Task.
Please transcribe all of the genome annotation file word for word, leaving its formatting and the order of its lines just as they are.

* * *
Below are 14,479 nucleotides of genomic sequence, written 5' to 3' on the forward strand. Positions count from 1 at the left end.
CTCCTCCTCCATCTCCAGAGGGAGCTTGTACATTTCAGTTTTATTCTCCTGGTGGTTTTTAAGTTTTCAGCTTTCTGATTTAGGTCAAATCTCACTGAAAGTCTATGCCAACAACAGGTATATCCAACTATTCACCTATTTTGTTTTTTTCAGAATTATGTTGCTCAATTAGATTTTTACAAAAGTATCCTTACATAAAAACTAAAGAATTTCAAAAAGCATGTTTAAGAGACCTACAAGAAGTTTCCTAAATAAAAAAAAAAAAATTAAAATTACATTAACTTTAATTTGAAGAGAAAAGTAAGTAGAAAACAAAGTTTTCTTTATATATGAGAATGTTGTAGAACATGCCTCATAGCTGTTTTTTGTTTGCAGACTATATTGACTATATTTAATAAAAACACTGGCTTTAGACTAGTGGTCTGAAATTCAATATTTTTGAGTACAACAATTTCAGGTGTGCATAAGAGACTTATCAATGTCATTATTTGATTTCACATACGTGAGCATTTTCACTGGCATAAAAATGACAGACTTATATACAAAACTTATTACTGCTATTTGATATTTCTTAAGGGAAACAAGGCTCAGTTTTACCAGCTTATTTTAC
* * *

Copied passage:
Below are 14,479 nucleotides of genomic sequence, written 5' to 3' on the forward strand. Positions count from 1 at the left end.
CTCCTCCTCCATCTCCAGAGGGAGCTTGTACATTTCAGTTTTATTCTCCTGGTGGTTTTTAAGTTTTCAGCTTTCTGATTTAGGTCAAATCTCACTGAAAGTCTATGCCAACAACAGGTATATCCAACTATTCACCTATTTTGTTTTTTTCAGAATTATGTTGCTCAATTAGATTTTTACAAAAGTATCCTTACATAAAAACTAAAGAATTTCAAAAAGCATGTTTAAGAGACCTACAAGAAGTTTCCTAAATAAAAAAAAAAAAATTAAAATTACATTAACTTTAATTTGAAGAGAAAAGTAAGTAGAAAACAAAGTTTTCTTTATATATGAGAATGTTGTAGAACATGCCTCATAGCTGTTTTTTGTTTGCAGACTATATTGACTATATTTAATAAAAACACTGGCTTTAGACTAGTGGTCTGAAATTCAATATTTTTGAGTACAACAATTTCAGGTGTGCATAAGAGACTTATCAATGTCATTATTTGATTTCACATACGTGAGCATTTTCACTGGCATAAAAATGACAGACTTATATACAAAACTTATTACTGCTATTTGATATTTCTTAAGGGAAACAAGGCTCAGTTTTACCAGCTTATTTTAC